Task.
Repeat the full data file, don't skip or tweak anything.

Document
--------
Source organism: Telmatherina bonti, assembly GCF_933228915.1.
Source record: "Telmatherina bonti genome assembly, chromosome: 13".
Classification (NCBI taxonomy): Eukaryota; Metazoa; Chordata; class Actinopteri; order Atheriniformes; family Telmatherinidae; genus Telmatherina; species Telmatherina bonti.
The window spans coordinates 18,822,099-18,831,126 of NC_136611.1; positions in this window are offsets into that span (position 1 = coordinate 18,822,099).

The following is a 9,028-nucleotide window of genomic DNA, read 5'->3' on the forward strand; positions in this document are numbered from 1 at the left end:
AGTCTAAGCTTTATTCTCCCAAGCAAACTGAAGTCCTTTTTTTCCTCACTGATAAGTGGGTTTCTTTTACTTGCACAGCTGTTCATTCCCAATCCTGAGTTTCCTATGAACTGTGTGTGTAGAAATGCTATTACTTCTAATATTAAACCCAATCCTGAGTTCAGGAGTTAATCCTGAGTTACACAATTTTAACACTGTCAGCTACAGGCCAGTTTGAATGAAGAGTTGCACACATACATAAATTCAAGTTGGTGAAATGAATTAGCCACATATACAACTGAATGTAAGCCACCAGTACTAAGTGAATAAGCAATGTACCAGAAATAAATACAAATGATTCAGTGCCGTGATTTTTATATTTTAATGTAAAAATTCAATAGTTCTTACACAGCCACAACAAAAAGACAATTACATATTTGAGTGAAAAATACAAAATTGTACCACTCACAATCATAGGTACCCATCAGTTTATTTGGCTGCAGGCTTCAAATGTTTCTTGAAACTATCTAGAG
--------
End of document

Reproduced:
Source organism: Telmatherina bonti, assembly GCF_933228915.1.
Source record: "Telmatherina bonti genome assembly, chromosome: 13".
Classification (NCBI taxonomy): Eukaryota; Metazoa; Chordata; class Actinopteri; order Atheriniformes; family Telmatherinidae; genus Telmatherina; species Telmatherina bonti.
The window spans coordinates 18,822,099-18,831,126 of NC_136611.1; positions in this window are offsets into that span (position 1 = coordinate 18,822,099).

The following is a 9,028-nucleotide window of genomic DNA, read 5'->3' on the forward strand; positions in this document are numbered from 1 at the left end:
AGTCTAAGCTTTATTCTCCCAAGCAAACTGAAGTCCTTTTTTTCCTCACTGATAAGTGGGTTTCTTTTACTTGCACAGCTGTTCATTCCCAATCCTGAGTTTCCTATGAACTGTGTGTGTAGAAATGCTATTACTTCTAATATTAAACCCAATCCTGAGTTCAGGAGTTAATCCTGAGTTACACAATTTTAACACTGTCAGCTACAGGCCAGTTTGAATGAAGAGTTGCACACATACATAAATTCAAGTTGGTGAAATGAATTAGCCACATATACAACTGAATGTAAGCCACCAGTACTAAGTGAATAAGCAATGTACCAGAAATAAATACAAATGATTCAGTGCCGTGATTTTTATATTTTAATGTAAAAATTCAATAGTTCTTACACAGCCACAACAAAAAGACAATTACATATTTGAGTGAAAAATACAAAATTGTACCACTCACAATCATAGGTACCCATCAGTTTATTTGGCTGCAGGCTTCAAATGTTTCTTGAAACTATCTAGAG